“One way of looking at the history of the human group is that it has been a continuing struggle against the veneration of "crap.” ― Neil Postman
"Although the B.A.A. discourages the use of iPods and headphones. they are allowed except for those who declare themselves eligible for prize money"When it comes to opinions concerning running and music, runners tend to fall, devoutly, on one side or the other of the pro/con fence. I'm pretty old school on this, though I try to fight my Luddite tendencies - so I'm in the process of trying to figuring out why I think running with music isn't such a good idea, either for the runner or for the running community.
Yesterday I ran the Boulder Spring Half Marathon. The conditions were fairly harsh - unseasonable hot, dry, and windy. Nonetheless, the race had a large turnout. As I stood a few rows back from the starting line I surveyed the crowd. Many many runners were wired for sound. Interestingly, none of the runners at the very front were. They stood, shaking out their legs, jumping around in place, and talking with those nearest them.
As we took off down the dusty rutted road, it seemed that at least 50%-75% of the runners were rockin' to their own personal beat. Many had the volume cranked so loud that I could easily hear their music. At one point I went past a pair of women running together. One held a phone with music playing at full volume so that both could enjoy the tunes - No ear-buds/headphones in sight. Okay. That's not okay! Why am I so cranky about this? Well, because I don't want to listen to your music. Period.
So here are some of my personal, biased, completely unscientific and unsupported thoughts concerning this fairly new development in running and racing.
1) I think this newish trend is bad for the running community. It seems that during races we are no longer running together. Rather, we are off in our own little worlds in the sense that it doesn't really matter if anyone else is there or not. I don't think that's good for the running community. Can you really have a "community" of isolated individuals. I've been running for long enough to notice that this has changed the feel of races. I can't put my finger on it, exactly, but I'm working on it.
What do you think?
2) It can be dangerous - and that's up to you if it's only dangerous for you. I subscribe to the view (convincingly argued by John Start Mill in "On Liberty") that we should be allowed to do stupid things if the only person at risk is one's self, but when your decisions effect me (or more generally, anyone else), that changes the situation. I have had numerous experience where plugged-in runners cut me off. Once, during a race, I was pushed off a bike path and nearly plunged into the Platte River in Denver (an icy, January Platte River) by a runner who passed me and then moved over too soon. He couldn't hear me. I enjoyed great satisfaction in passing him and leaving him in the dust at mile 9. Can you really blame me?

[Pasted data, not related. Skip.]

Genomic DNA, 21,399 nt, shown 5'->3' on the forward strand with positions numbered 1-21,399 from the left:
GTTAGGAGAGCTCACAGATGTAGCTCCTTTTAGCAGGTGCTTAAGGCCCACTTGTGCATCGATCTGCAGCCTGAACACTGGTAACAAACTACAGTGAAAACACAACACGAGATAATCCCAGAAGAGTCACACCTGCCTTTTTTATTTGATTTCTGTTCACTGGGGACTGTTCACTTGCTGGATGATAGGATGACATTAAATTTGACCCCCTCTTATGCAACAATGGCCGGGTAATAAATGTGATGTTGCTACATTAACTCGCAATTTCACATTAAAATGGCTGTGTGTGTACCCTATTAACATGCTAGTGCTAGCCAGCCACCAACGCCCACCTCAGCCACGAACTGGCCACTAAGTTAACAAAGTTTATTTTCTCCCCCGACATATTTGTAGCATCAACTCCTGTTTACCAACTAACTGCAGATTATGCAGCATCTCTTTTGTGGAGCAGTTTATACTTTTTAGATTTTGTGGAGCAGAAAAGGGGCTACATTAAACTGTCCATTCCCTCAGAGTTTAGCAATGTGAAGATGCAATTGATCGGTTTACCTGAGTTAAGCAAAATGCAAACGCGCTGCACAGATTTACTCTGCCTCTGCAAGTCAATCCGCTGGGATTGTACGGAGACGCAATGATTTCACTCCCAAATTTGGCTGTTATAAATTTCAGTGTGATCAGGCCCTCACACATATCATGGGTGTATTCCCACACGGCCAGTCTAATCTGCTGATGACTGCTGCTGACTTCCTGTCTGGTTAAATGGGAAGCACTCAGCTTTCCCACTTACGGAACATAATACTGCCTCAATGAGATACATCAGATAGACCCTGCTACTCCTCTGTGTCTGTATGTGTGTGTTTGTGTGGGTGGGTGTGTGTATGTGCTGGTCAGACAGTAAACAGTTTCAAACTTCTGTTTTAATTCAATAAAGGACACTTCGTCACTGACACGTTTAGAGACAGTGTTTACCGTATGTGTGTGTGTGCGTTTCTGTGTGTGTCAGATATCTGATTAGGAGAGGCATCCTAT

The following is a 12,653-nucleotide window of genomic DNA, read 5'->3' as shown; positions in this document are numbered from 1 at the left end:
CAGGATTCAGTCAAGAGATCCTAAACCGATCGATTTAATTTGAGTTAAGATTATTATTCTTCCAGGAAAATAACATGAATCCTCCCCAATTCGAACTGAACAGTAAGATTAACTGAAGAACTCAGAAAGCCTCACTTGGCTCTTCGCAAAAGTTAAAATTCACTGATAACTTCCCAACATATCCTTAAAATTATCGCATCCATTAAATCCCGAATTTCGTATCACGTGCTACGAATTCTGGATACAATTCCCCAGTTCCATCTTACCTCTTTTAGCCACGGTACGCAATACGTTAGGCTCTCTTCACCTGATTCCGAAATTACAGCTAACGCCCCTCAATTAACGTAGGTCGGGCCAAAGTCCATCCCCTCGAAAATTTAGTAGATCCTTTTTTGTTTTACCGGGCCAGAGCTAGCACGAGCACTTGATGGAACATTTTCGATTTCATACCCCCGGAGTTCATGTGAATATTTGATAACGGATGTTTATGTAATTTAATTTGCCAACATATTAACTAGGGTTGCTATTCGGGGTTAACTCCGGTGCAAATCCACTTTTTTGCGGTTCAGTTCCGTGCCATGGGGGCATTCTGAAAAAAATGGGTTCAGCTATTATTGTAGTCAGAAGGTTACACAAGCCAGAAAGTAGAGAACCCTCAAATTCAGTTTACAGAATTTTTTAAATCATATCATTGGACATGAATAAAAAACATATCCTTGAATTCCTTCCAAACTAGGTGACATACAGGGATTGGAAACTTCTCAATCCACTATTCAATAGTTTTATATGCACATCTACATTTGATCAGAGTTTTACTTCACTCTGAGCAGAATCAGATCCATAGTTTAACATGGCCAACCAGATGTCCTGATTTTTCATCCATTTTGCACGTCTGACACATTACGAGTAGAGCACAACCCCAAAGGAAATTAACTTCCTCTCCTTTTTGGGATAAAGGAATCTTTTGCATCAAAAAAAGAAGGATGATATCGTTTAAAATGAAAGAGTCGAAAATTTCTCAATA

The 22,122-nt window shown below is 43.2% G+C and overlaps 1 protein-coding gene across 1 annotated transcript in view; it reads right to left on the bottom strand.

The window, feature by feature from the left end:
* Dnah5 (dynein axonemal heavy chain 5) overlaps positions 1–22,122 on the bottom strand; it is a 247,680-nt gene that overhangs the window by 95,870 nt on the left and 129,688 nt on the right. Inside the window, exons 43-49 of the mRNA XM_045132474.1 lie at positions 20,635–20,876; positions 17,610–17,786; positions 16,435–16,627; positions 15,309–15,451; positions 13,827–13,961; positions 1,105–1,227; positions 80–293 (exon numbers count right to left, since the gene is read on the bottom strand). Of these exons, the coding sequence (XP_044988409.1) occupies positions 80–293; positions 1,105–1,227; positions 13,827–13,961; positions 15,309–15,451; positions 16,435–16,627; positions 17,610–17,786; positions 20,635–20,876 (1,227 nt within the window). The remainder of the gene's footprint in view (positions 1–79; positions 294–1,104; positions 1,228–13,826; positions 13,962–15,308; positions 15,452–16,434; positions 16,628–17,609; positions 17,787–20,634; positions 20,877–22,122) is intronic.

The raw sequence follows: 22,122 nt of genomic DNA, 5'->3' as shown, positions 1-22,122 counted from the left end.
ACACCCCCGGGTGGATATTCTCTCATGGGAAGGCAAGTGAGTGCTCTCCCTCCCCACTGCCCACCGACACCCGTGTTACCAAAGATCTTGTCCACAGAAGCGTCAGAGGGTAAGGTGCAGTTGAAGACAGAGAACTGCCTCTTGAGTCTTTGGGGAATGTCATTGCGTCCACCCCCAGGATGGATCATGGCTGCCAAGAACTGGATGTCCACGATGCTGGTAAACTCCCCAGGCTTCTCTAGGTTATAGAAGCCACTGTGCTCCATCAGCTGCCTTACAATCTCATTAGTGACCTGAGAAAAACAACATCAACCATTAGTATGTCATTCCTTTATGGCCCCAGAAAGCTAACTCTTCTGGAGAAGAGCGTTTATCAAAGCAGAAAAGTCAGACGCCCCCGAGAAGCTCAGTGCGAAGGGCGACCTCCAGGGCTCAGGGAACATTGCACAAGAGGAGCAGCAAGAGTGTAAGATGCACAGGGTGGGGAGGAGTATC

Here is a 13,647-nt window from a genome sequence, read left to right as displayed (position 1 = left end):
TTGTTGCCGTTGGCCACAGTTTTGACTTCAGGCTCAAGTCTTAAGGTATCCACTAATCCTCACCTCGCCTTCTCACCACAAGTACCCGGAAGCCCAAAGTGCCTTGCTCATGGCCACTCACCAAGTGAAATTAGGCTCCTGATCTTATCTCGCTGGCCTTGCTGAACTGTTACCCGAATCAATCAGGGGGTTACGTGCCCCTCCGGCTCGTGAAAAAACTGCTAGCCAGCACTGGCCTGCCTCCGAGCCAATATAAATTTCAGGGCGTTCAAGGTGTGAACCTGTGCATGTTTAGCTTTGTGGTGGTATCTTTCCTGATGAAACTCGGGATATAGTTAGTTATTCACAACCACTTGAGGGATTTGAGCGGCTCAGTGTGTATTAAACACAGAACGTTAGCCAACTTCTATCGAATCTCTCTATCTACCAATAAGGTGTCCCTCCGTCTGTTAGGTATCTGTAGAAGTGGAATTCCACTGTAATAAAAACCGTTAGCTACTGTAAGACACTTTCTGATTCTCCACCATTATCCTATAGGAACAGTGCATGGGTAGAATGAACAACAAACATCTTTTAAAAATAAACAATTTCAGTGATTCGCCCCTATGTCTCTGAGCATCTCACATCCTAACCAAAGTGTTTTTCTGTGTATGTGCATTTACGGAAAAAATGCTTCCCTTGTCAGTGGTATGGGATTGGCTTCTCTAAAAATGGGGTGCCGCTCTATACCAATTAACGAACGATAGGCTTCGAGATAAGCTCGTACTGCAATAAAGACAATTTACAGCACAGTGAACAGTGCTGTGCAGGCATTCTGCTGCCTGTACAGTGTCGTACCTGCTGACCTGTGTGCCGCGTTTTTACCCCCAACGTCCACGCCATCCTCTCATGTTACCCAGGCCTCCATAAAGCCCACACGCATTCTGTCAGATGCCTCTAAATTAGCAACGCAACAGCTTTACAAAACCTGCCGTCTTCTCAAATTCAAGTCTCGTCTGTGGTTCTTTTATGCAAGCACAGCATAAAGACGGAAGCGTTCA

What do you think?.
3) Music while running distracts you from many of the thoughts that might present themselves in the absence of music. I'm not saying that music negates thinking, it doesn't - I'm saying that music, to some degree creates a mood that directs thinking in particular directions. We are constantly multitasking, sometimes out of necessity, but also perhaps in an attempt to avoid thinking too much. Many of us are unable to spend long periods of time with ourselves, alone and quiet. We look for distractions and they are everywhere.
What do you think?
“Technology always has unforeseen consequences, and it is not always clear, at the beginning, who or what will win, and who or what will lose...” ― Neil PostmanSo the question is: Why are so many runners so attached to their iPods? They often respond to challenge as though they will fight to the death for their right to wear their iPods. On many running forums I've heard runners claim that they will not run races that prohibit iPods and some go so far as to claim that they simply "can't" run without one. They would quit running if they were denied their beloved iPod.
That kind of fanatical, somewhat desperate, attachment (addiction?) seems to indicate a problem, if you ask me.
All this said, today I bought an iPod Shuffle. Am I drinking the Kool aid? Am I taking the "blue pill"? Am I just being a hypocrite? - I say 'No'!
Technology is neither good nor bad - it's how we use it that matters, to us as individuals and as a community. I bought it primarily for hanging out in the Athlete's Village for 2+ hours before the start of the Boston Marathon. No, I won't be tuning out the whole time, because I want to meet people and talk to people. But when I start warming up, alone, I may enjoy this technology as away to tune out the masses and the energy around me, just a bit. There is something to getting jazzed up to music you enjoy prior to a race, and I'm always blasting my car stereo when I drive to races (assuming I'm alone;).
Will I ever run with it? I don't think so because I enjoy running alone and quiet, even when the world around me isn't. I will NEVER race with one. I believe that one aspect of racing is the community coming together, and that can't happen when everyone's in their own worlds. Be honest - when you're plugged in there is a degree to which you are removed from those around you.
Has this distraction gone too far? What do you think?
“When a population becomes distracted by trivia, when cultural life is redefined as a perpetual round of entertainments, when serious public conversation becomes a form of baby-talk, when, in short, a people become an audience, and their public business a vaudeville act, then a nation finds itself at risk; culture-death is a clear possibility.” ― Neil Postman